A prominent lawyer has argued ASIC should be given the power to issue "no action letters" to those not under formal investigation for wrongdoing following the Royal Commission.
Philip Crutchfield, QC, who previously acted for the corporate watchdog in its bank bill swap rate rigging case against Westpac, NAB and ANZ, as well as acting counsel for AMP at the financial services Royal Commission, has spoken out about the consequences of the reputations that were unfairly trashed.
"One of the problems is that the mere asking of a question, no matter how answered, is taken to suggest wrongdoing or giving of false evidence," Crutchfield said, speaking at the Turnaround Management Associated conference in Melbourne.
"The reporting the next day of a person's name in association with damaging question or submission can have lethal consequences," he said.
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Crutchfield went as far as to compare the banking Royal Commission to the executions of the French Revolution.
"In the financial services Royal Commission, the metaphorical tumbrels of the Jacobin revolution rolled up and own William Street delivering victims to and from the guillotine," he said.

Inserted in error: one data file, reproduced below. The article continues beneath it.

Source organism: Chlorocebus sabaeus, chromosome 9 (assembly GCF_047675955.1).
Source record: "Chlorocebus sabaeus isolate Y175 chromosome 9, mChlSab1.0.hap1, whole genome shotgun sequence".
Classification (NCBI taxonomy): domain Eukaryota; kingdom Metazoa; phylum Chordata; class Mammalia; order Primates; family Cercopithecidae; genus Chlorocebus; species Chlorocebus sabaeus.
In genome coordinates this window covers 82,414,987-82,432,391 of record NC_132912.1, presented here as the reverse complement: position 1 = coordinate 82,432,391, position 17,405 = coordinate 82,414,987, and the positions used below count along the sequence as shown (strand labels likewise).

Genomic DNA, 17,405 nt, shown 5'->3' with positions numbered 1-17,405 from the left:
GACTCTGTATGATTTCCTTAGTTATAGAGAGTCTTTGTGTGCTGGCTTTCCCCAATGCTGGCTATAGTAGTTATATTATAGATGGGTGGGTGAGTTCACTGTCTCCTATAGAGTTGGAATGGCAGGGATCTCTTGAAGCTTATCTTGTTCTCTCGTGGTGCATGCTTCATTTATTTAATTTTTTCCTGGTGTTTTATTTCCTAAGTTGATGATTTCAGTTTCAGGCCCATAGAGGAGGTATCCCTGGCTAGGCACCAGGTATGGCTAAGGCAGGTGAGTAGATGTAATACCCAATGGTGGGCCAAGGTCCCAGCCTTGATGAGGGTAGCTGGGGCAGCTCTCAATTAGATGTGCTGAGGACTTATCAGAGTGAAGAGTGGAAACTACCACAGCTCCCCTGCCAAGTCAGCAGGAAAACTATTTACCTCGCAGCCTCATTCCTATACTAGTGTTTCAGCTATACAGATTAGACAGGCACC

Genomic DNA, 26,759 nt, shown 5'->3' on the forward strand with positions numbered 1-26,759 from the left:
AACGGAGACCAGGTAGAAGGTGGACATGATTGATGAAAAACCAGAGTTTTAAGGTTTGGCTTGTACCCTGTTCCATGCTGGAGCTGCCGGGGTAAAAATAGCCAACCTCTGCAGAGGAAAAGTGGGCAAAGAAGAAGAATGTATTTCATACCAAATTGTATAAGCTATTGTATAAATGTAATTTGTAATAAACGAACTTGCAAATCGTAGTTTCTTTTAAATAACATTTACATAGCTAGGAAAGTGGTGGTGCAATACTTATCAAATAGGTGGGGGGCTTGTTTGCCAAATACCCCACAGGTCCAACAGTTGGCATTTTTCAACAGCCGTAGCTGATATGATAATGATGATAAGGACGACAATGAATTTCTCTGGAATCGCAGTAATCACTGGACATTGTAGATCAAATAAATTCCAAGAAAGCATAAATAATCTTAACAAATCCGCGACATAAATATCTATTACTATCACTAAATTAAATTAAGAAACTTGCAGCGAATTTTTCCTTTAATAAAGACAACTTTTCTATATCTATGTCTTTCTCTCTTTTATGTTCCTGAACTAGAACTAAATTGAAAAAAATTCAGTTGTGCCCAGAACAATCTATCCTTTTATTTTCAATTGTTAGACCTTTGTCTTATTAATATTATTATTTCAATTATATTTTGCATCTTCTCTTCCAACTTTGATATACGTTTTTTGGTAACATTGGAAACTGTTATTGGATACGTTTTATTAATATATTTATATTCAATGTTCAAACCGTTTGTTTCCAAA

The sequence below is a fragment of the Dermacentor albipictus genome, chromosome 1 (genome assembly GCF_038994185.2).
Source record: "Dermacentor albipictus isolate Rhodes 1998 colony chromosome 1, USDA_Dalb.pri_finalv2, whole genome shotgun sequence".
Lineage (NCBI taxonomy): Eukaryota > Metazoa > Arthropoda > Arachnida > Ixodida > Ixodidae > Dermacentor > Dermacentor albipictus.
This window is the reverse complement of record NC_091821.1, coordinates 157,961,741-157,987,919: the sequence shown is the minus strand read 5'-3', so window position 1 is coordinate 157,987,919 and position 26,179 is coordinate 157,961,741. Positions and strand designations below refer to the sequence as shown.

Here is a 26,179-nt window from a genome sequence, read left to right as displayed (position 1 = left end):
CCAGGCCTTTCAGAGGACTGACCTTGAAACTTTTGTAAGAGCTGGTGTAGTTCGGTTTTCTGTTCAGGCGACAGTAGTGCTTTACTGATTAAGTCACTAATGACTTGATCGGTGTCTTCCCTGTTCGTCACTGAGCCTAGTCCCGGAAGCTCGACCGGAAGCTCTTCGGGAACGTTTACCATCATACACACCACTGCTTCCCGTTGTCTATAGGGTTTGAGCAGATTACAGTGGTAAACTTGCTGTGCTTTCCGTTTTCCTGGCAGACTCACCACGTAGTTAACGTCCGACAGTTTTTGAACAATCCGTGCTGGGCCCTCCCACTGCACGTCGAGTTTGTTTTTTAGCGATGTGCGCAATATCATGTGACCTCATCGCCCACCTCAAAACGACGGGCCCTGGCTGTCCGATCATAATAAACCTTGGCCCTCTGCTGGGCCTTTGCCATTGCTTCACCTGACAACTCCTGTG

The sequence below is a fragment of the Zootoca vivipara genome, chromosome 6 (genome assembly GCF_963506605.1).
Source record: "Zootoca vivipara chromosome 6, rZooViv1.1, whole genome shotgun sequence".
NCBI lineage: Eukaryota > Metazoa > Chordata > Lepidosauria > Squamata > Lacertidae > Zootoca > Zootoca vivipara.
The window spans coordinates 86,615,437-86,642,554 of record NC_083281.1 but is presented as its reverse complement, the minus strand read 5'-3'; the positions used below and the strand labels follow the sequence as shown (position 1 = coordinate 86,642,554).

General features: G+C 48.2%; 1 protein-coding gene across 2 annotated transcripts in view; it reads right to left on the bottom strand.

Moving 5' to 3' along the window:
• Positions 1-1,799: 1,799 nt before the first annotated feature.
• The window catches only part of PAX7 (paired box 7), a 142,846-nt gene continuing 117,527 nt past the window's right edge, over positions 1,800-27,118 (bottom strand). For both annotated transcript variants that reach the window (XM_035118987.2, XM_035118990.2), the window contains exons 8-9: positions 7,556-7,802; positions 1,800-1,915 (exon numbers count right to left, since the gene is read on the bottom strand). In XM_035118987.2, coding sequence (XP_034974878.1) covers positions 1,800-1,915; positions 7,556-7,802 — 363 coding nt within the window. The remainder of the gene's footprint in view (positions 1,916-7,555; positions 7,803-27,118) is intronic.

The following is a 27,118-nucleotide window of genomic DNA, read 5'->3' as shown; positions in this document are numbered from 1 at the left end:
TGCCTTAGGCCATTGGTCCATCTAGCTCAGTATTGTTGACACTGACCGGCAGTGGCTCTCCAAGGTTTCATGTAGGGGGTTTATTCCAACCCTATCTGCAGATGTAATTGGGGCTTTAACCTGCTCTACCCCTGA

He also lashed out at the "unrealistic" expectations placed on company directors, claiming it deters people from taking on board positions.
Crutchfield is chair of the ASX-listed fintech Zip Co, and warned of the standard set since the Global Financial Crisis.
"Directors now have an obligation that is personal, and cannot be delegated, to understand aspects of the company's business in ways which are simply unrealistic," he said.
Crutchfield believes directors shouldn't double check the work of management and other experts, but rather their contribution should be about strategy, culture and the future direction of a firm.
"To the extent to which it is understood...that the directors are involved in, or have any knowledge of, the day to day activities of the company, it is dangerously wrong," he said.